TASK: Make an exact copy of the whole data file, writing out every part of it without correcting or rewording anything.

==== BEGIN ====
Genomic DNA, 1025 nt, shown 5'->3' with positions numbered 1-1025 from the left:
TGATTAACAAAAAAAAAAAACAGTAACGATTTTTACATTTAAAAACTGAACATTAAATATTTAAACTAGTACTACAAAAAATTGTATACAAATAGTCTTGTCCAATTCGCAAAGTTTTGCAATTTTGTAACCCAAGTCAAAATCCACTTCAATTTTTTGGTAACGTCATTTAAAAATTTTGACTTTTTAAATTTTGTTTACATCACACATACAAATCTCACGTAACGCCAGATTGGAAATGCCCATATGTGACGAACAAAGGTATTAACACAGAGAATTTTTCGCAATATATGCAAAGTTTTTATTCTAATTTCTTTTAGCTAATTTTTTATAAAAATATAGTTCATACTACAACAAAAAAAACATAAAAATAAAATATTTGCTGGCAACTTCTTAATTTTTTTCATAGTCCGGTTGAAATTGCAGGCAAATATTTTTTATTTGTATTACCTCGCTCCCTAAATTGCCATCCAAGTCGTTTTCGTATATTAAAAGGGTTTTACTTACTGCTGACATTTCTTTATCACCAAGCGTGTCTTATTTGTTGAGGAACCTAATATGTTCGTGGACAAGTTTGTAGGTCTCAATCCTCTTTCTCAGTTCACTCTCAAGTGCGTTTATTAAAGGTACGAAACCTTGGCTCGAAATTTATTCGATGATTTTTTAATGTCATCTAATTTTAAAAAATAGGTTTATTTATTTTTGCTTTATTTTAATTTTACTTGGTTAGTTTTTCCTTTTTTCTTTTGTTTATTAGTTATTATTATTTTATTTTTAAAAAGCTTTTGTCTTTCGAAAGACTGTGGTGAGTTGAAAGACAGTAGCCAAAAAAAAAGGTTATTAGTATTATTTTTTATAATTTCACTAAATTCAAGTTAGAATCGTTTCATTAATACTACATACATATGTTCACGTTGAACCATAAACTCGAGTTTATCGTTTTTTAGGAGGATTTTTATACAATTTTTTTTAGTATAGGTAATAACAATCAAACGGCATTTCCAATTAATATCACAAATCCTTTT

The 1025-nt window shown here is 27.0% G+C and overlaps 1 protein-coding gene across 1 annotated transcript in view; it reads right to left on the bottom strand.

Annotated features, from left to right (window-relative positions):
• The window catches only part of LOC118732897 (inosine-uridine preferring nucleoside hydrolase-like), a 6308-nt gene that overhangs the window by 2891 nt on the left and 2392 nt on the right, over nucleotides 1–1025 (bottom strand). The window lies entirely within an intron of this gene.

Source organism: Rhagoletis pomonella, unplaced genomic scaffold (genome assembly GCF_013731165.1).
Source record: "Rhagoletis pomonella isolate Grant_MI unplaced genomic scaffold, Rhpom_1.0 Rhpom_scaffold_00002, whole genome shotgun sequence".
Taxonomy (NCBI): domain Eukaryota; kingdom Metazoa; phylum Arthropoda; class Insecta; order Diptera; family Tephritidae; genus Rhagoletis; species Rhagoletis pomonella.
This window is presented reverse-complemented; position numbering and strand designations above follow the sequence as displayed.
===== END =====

Genomic DNA, 1025 nt, shown 5'->3' with positions numbered 1-1025 from the left:
TGATTAACAAAAAAAAAAAACAGTAACGATTTTTACATTTAAAAACTGAACATTAAATATTTAAACTAGTACTACAAAAAATTGTATACAAATAGTCTTGTCCAATTCGCAAAGTTTTGCAATTTTGTAACCCAAGTCAAAATCCACTTCAATTTTTTGGTAACGTCATTTAAAAATTTTGACTTTTTAAATTTTGTTTACATCACACATACAAATCTCACGTAACGCCAGATTGGAAATGCCCATATGTGACGAACAAAGGTATTAACACAGAGAATTTTTCGCAATATATGCAAAGTTTTTATTCTAATTTCTTTTAGCTAATTTTTTATAAAAATATAGTTCATACTACAACAAAAAAAACATAAAAATAAAATATTTGCTGGCAACTTCTTAATTTTTTTCATAGTCCGGTTGAAATTGCAGGCAAATATTTTTTATTTGTATTACCTCGCTCCCTAAATTGCCATCCAAGTCGTTTTCGTATATTAAAAGGGTTTTACTTACTGCTGACATTTCTTTATCACCAAGCGTGTCTTATTTGTTGAGGAACCTAATATGTTCGTGGACAAGTTTGTAGGTCTCAATCCTCTTTCTCAGTTCACTCTCAAGTGCGTTTATTAAAGGTACGAAACCTTGGCTCGAAATTTATTCGATGATTTTTTAATGTCATCTAATTTTAAAAAATAGGTTTATTTATTTTTGCTTTATTTTAATTTTACTTGGTTAGTTTTTCCTTTTTTCTTTTGTTTATTAGTTATTATTATTTTATTTTTAAAAAGCTTTTGTCTTTCGAAAGACTGTGGTGAGTTGAAAGACAGTAGCCAAAAAAAAAGGTTATTAGTATTATTTTTTATAATTTCACTAAATTCAAGTTAGAATCGTTTCATTAATACTACATACATATGTTCACGTTGAACCATAAACTCGAGTTTATCGTTTTTTAGGAGGATTTTTATACAATTTTTTTTAGTATAGGTAATAACAATCAAACGGCATTTCCAATTAATATCACAAATCCTTTT

The 1025-nt window shown here is 27.0% G+C and overlaps 1 protein-coding gene across 1 annotated transcript in view; it reads right to left on the bottom strand.

Annotated features, from left to right (window-relative positions):
• The window catches only part of LOC118732897 (inosine-uridine preferring nucleoside hydrolase-like), a 6308-nt gene that overhangs the window by 2891 nt on the left and 2392 nt on the right, over nucleotides 1–1025 (bottom strand). The window lies entirely within an intron of this gene.

Source organism: Rhagoletis pomonella, unplaced genomic scaffold (genome assembly GCF_013731165.1).
Source record: "Rhagoletis pomonella isolate Grant_MI unplaced genomic scaffold, Rhpom_1.0 Rhpom_scaffold_00002, whole genome shotgun sequence".
Taxonomy (NCBI): domain Eukaryota; kingdom Metazoa; phylum Arthropoda; class Insecta; order Diptera; family Tephritidae; genus Rhagoletis; species Rhagoletis pomonella.
This window is presented reverse-complemented; position numbering and strand designations above follow the sequence as displayed.